The Energy Bill is "cause for concern" for the renewable sector, a survey by the Renewable Energy Association (REA) has revealed.

More than half (51 per cent) of 68 renewable executives who responded believe Contracts for Difference (CfD) will not be effective in bringing forward new renewable power capacity.

The lack of a decarbonisation target in the Energy Bill sends a poor or a very poor signal to investors according to 69 per cent of the executives, while only 4 per cent rated the UK’s chance of meeting its 2020 15 per cent renewable energy target as good or excellent.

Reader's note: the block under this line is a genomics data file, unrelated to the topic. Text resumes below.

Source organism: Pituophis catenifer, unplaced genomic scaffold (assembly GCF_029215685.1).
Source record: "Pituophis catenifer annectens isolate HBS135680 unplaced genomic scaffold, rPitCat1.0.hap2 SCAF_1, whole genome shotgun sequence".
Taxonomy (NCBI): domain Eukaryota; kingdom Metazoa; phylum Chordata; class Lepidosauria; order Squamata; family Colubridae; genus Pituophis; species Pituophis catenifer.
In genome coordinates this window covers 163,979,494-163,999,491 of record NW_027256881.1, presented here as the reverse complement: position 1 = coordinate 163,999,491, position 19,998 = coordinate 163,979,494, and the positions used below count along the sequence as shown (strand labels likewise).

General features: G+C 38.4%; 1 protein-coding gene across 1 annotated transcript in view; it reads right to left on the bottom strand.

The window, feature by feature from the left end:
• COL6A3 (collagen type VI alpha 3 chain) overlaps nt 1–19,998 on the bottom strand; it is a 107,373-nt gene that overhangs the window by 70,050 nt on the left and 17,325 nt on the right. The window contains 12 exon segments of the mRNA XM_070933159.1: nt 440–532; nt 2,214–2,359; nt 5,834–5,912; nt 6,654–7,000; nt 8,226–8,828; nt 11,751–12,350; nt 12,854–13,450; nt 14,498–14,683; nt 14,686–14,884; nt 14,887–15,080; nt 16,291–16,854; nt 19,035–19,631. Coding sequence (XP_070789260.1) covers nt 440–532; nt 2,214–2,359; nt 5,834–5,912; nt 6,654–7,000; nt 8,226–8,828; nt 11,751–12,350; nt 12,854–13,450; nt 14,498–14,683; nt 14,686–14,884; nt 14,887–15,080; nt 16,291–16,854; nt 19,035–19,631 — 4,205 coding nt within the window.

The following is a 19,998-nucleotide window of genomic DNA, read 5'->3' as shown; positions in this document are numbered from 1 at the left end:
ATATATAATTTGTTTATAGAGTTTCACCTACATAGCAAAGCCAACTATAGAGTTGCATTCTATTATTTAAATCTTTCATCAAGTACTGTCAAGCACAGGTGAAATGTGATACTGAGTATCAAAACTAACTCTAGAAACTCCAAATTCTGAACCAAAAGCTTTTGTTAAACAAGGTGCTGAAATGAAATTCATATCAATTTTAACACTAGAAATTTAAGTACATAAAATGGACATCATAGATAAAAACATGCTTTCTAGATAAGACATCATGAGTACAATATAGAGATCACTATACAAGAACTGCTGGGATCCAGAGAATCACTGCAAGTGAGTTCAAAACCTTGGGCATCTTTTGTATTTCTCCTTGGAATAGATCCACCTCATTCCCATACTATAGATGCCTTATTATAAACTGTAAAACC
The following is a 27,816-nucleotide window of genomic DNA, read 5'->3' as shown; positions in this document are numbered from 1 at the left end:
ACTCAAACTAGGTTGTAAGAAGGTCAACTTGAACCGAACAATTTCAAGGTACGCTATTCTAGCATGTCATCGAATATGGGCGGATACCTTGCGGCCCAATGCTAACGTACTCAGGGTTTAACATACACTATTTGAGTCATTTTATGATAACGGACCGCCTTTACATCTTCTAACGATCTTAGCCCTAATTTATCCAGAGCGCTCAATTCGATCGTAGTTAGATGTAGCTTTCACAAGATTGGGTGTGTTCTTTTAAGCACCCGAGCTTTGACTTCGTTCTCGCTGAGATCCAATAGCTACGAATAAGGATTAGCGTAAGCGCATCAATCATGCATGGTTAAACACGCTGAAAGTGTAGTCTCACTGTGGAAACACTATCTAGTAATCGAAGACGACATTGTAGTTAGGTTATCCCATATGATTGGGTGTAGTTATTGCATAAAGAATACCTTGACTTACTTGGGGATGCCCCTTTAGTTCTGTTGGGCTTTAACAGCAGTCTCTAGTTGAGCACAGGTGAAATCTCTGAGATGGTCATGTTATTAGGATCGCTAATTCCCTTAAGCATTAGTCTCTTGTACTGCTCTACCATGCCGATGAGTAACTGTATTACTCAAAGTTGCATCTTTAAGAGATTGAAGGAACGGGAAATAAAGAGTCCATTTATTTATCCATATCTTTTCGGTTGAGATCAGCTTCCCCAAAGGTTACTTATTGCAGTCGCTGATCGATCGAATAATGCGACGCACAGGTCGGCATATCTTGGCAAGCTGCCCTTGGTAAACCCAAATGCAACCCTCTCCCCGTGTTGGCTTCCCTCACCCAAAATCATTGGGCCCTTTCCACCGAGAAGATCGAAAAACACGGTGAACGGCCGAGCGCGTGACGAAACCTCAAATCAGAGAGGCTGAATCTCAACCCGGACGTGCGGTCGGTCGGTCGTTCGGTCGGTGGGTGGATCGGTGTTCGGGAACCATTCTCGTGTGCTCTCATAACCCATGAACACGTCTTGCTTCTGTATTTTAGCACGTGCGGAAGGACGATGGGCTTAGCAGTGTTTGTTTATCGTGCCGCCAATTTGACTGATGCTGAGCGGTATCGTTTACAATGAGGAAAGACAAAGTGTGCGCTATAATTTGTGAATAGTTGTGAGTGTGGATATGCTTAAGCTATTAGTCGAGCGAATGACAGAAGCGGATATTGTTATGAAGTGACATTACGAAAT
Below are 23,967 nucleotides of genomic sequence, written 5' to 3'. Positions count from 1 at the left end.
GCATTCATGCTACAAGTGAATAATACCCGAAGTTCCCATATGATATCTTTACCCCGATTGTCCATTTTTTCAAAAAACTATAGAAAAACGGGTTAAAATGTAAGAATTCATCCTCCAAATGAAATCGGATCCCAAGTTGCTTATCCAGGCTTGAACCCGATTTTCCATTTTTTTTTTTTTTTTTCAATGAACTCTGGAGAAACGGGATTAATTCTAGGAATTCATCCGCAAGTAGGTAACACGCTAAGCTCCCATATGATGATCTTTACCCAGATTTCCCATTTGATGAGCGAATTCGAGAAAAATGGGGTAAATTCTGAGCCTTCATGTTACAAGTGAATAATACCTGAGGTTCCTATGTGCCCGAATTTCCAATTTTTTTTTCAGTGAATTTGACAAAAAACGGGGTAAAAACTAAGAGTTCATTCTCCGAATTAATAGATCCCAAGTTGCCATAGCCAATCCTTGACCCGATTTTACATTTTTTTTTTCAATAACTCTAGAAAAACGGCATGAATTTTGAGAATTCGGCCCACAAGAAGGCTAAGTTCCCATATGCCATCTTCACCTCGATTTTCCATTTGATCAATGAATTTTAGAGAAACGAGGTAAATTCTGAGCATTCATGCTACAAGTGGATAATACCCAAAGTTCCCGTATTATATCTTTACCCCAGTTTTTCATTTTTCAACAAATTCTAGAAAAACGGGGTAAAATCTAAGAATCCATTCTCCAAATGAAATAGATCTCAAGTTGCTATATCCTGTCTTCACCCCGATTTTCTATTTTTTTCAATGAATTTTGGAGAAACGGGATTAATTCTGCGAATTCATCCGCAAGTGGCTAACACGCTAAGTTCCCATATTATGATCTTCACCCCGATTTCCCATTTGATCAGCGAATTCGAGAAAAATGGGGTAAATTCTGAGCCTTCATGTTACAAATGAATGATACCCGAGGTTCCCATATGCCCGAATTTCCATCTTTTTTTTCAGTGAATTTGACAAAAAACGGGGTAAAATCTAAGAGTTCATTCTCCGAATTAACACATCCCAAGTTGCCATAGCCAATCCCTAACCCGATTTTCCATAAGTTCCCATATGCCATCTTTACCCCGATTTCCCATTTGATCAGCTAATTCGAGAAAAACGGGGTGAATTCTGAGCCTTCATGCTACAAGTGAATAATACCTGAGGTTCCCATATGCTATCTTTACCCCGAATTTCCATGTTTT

Gaynor Hartnell, REA chief executive, said: “Mixed messages remain a problem and industry needs policy certainty and political consistency.”

This uncertainty has been caused by “conflicting signals” coming out of the government, and doubts over whether the coalition has a unified position on the future energy mix.

One respondent said: “There is also doubt that the government is convinced that renewable have a long term role to play, and a widespread belief that HM Treasury has the upper hand in determining the ultimate rate of market adoption of renewables.”

This has led to the UK “falling behind other countries in Europe and Africa in terms of attractiveness for investment,” according to Tim Jackson, geothermal development manager at consultancy firm Sinclair Knight Merz.